Most press conferences at the Electronic Entertainment Expo (E3) begin with a bang – or maybe some explosions or robots.
On Monday night, however, Sony began its 90-minute show with a look at "The Last Guardian," a game in which a young boy traverses a ruined landscape with an expressive creature – a giant griffin-like figure that whimpered, pouted and acted like a caretaker.
It was a rather friendly opening to an E3 press conference.
The festivities unofficially began Sunday night in Hollywood with a bloody hour from Bethesda and continued this morning with an extended look at Microsoft's Xbox One slate. Among the games showcased at the latter were "Halo 5: Guardians," the latest in the "Tomb Raider" franchise and the wistful-looking "Beyond Eyes," a game about a young blind child.
More than ever, E3 captures an industry increasingly split between large, violent blockbusters and smaller, thoughtful indie-minded experiences. Though E3 doesn't officially launch until Tuesday afternoon, indications are that this year's game lineup is a bit broader – and more diverse – than that of recent years. Microsoft, for instance, early in its press conference unveiled the exclusive "ReCore," a game that appears to star a woman and her adorable pet robot.
Sony surprised fans at Los Angeles Memorial Sports Arena with an unveiling of the long-awaited "The Last Guardian," a game in the works from famed video game designer Fumito Ueda ("Shadow of the Colossus") and once destined for the last generation PlayStation 3.
Boasting muted colors that looked rather earthy, "The Last Guardian's" clip centered on boy and creature working together to traverse once-elaborate ruins, ending with a breathtaking scene in which the child appeared to miss a jump to his pal, only to capture the animal's tail and swing wildly around the landscape.
Sony also put indies front and center early in the night, including multiple titles from Devolver Digital as well as Hello Games' "No Man Sky," an atmospheric space simulator. The company's Sean Murray attempted to show the expanse of the universe, zeroing in on a battle and then zooming out to showcase seemingly hundreds of galaxies. In seconds he landed, and then moments later was underwater.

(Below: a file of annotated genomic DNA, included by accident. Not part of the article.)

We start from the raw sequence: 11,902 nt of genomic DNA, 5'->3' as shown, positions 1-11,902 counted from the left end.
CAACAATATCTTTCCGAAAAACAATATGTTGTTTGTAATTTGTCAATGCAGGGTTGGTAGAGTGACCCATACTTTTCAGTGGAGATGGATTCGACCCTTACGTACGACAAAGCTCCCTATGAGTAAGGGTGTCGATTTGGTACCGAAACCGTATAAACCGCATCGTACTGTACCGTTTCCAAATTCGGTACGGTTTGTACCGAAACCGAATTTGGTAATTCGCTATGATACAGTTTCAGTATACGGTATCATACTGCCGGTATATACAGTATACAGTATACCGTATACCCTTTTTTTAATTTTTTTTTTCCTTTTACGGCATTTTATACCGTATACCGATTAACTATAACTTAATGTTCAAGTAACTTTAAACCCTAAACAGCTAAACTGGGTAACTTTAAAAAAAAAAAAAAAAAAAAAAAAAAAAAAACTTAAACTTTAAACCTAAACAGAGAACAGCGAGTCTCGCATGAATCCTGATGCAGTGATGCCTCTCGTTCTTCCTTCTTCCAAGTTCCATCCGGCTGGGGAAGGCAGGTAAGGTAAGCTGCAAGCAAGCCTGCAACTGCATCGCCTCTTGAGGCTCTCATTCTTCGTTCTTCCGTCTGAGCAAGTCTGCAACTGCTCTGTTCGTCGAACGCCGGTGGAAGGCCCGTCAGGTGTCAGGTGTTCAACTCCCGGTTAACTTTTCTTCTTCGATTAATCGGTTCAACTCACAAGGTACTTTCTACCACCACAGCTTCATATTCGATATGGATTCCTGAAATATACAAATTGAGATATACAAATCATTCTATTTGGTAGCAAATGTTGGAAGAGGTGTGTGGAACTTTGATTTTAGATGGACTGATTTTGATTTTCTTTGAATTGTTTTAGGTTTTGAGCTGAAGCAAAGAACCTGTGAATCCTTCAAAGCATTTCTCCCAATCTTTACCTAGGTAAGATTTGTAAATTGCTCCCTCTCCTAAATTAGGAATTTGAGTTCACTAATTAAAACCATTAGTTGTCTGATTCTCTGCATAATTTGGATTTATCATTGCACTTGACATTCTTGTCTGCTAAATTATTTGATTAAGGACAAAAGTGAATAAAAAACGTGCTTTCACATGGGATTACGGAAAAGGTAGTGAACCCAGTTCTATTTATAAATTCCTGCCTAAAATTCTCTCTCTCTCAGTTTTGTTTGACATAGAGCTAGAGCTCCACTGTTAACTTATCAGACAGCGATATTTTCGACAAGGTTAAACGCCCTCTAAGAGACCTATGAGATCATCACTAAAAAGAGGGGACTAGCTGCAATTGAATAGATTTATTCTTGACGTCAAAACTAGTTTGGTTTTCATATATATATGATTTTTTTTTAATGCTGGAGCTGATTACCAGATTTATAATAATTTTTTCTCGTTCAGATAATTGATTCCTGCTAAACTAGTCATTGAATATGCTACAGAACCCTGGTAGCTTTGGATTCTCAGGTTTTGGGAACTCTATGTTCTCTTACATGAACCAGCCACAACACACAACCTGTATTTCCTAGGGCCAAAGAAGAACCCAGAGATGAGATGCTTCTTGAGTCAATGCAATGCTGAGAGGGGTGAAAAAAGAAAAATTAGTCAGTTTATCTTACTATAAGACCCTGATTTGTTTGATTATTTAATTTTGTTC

The night got even more abstract. Alex Evans from Media Molecule introduced a game he described as "a moving painting," and one he hopes to capture the sensation of dreaming. The company, known for "Tearaway" and "Little Big Planet," indicated the game would emphasize motion controls, and it looked to be a surreal experience in which an old man – or was it an old dog? – could be seen playing the piano.
At times, "Dreams" looked a bit claymation-like. Polar bears glided on icy glaciers, flying cars dodged lasers and stuffed animal-like creatures battled what appeared to be evil vegetables. Where the game goes from here is anyone's guess, but it may as well be the world of René Magritte sprung to life.
Among the other titles Sony showcased were a new "Hitman," a clip from "Assassin's Creed Syndicate," a look at the cutesy "World of Final Fantasy" and multiple titles from Sony's Project Morpheus virtual reality headset, sure to be, along with the Oculus Rift, one of the talks of the Los Angeles Convention Center.
There was also lots of "Star Wars."
Patrick Bach of Electronic Arts' Dice Studios discussed the game's single and co-player renditions of "Star Wars: Battlefront." In single player mode, the game will allow players to relive iconic battles from the "Star Wars" films -- old and new. On the Sony stage, Bach showed off footage of hectic blaster fire on a desert landscape.
There was some immediate speculation that this was the now-famous "Battle of Jakku," which will lead into December's "Star Wars: Episode VII -- The Force Awakens" and be available as downloadable content with "Battlefront," as a shot of a downed Imperial ship was reminiscent of one scene in the trailer for "The Force Awakens." The official Electronc Arts YouTube page, however, described it as a battle "in the deserts of Tatooine."
If you're out for a more family-friendly take on "Star Wars," Sony also highlighted the multiplatform "Disney Infinity 3.0," which will feature numerous "Star Wars" missions for purchase.
Sony showed footage of "Infinity's" "Rise Against the Empire" set, which will allow fans to play through battles in the original "Star Wars" trilogy using tiny figures that spring to life in the game when placed on a plastic tray. Footage that aired includes the destruction of the Death Star, a high-kicking Princess Leia, a glimpse of Boba Fett and a rather toy-ish take on the Millennium Falcon.
Sony owners will have first dibs on the plastic Boba Fett "Infinity" figurine. At least through the holidays, Boba Fett will be a Sony exclusive.
The night closed with a lengthy look at a bloody battle from "Uncharted 4: A Thief's End." Players watched as the star of the series, Nathan Drake, entered a street crowded with vendors after opening a mysterious-looking temple door with his pal Sully.
The clip quickly got chaotic as gunfire soon erupted, but it also showed a game that fluidly moved indoors, outdoors, up stairwells, on rooftops and down roads. Vans crashed into buildings, and Drake battled equally with guns and fists. Though this game features an older Drake, he was moving surprisingly well, knocking down an enemy and catching his opponent's gun on the fly.